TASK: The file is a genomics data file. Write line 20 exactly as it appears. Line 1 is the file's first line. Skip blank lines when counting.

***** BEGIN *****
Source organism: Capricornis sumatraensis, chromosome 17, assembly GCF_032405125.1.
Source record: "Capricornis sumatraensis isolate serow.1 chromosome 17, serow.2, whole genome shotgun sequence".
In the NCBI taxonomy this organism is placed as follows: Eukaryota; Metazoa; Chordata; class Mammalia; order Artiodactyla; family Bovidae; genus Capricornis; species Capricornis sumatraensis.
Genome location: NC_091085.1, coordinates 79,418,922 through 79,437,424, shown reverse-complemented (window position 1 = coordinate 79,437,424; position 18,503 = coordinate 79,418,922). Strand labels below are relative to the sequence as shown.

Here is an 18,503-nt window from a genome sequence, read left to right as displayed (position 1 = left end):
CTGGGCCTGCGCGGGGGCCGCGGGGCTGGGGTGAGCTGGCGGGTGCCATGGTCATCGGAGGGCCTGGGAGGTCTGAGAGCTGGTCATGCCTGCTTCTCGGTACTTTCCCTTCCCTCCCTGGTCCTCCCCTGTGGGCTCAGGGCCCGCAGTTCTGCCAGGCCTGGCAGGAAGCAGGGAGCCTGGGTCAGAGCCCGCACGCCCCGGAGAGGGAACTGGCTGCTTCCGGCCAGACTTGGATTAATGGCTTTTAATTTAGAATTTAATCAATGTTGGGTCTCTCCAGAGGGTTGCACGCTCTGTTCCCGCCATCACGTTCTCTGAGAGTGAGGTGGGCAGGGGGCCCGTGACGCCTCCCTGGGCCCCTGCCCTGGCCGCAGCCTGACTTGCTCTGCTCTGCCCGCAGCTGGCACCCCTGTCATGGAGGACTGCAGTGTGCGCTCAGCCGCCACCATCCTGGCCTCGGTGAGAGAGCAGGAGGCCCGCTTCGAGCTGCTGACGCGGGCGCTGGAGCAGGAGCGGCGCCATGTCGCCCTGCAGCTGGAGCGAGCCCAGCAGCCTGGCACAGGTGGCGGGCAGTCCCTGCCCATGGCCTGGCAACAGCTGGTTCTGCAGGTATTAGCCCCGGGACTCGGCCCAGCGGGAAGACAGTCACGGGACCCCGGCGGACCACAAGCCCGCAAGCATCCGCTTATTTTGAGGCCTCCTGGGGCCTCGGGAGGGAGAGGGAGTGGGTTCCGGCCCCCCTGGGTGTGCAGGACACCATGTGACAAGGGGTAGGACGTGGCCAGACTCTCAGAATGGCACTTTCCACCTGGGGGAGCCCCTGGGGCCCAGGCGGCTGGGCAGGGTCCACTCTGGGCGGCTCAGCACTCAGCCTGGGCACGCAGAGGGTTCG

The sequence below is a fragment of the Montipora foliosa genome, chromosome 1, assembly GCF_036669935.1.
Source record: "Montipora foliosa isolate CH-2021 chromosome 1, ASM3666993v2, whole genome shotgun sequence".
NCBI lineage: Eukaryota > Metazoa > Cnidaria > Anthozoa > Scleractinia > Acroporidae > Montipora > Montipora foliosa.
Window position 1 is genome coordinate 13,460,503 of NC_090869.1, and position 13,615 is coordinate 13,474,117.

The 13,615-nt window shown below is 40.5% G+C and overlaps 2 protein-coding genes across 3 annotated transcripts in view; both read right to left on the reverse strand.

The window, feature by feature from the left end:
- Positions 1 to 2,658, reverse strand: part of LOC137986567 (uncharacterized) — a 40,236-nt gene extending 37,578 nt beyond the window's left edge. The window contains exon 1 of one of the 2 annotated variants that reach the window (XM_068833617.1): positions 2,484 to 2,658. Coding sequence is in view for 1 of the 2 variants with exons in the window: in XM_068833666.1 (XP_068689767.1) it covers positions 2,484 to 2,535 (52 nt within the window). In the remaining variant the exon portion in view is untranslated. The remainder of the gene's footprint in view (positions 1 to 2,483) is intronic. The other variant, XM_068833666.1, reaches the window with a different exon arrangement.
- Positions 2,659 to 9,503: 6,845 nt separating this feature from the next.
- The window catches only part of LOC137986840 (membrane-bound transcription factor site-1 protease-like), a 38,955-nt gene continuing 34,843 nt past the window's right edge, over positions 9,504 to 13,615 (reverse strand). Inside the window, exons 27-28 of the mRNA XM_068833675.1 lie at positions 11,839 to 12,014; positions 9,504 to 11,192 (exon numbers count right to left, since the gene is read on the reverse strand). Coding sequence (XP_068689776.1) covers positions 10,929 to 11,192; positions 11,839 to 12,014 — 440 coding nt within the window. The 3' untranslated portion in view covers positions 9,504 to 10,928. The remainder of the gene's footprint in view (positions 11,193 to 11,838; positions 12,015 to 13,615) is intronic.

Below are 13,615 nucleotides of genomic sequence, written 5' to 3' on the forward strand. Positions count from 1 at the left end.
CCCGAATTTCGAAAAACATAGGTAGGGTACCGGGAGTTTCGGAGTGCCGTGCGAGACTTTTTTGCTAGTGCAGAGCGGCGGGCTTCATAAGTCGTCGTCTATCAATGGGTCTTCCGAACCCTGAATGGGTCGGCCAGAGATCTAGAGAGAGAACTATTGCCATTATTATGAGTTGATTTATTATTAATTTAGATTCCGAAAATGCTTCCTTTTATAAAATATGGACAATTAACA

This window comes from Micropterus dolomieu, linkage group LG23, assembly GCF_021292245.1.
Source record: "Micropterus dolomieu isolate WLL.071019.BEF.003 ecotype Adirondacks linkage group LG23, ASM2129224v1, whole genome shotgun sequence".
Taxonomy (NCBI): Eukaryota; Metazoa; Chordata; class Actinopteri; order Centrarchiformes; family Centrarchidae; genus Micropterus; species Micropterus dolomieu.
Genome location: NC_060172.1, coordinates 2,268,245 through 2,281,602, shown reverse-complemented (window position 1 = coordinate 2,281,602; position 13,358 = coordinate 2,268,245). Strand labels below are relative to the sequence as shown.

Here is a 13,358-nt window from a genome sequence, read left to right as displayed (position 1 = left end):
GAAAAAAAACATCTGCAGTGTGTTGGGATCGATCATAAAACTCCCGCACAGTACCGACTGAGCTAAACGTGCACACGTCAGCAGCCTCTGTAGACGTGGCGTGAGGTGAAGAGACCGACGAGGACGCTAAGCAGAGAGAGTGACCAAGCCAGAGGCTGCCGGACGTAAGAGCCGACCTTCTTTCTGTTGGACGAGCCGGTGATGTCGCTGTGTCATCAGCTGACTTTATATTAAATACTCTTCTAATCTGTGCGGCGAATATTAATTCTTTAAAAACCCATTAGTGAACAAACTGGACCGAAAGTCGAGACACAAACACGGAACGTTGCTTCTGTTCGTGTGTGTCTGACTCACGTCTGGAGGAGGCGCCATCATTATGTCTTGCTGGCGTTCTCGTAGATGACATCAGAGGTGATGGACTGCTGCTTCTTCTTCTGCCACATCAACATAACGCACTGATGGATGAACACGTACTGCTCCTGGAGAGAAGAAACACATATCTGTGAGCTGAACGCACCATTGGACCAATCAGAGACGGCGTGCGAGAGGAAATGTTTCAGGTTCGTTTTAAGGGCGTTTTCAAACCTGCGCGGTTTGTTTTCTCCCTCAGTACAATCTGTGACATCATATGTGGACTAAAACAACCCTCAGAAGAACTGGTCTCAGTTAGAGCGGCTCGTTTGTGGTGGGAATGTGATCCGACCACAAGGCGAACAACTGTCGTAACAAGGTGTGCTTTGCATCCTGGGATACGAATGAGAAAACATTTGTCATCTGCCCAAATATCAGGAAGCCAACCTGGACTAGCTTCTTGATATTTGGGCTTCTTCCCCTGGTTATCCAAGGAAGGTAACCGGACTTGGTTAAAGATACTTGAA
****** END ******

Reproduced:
Taxonomy (NCBI): Eukaryota; Metazoa; Chordata; class Actinopteri; order Centrarchiformes; family Centrarchidae; genus Micropterus; species Micropterus dolomieu.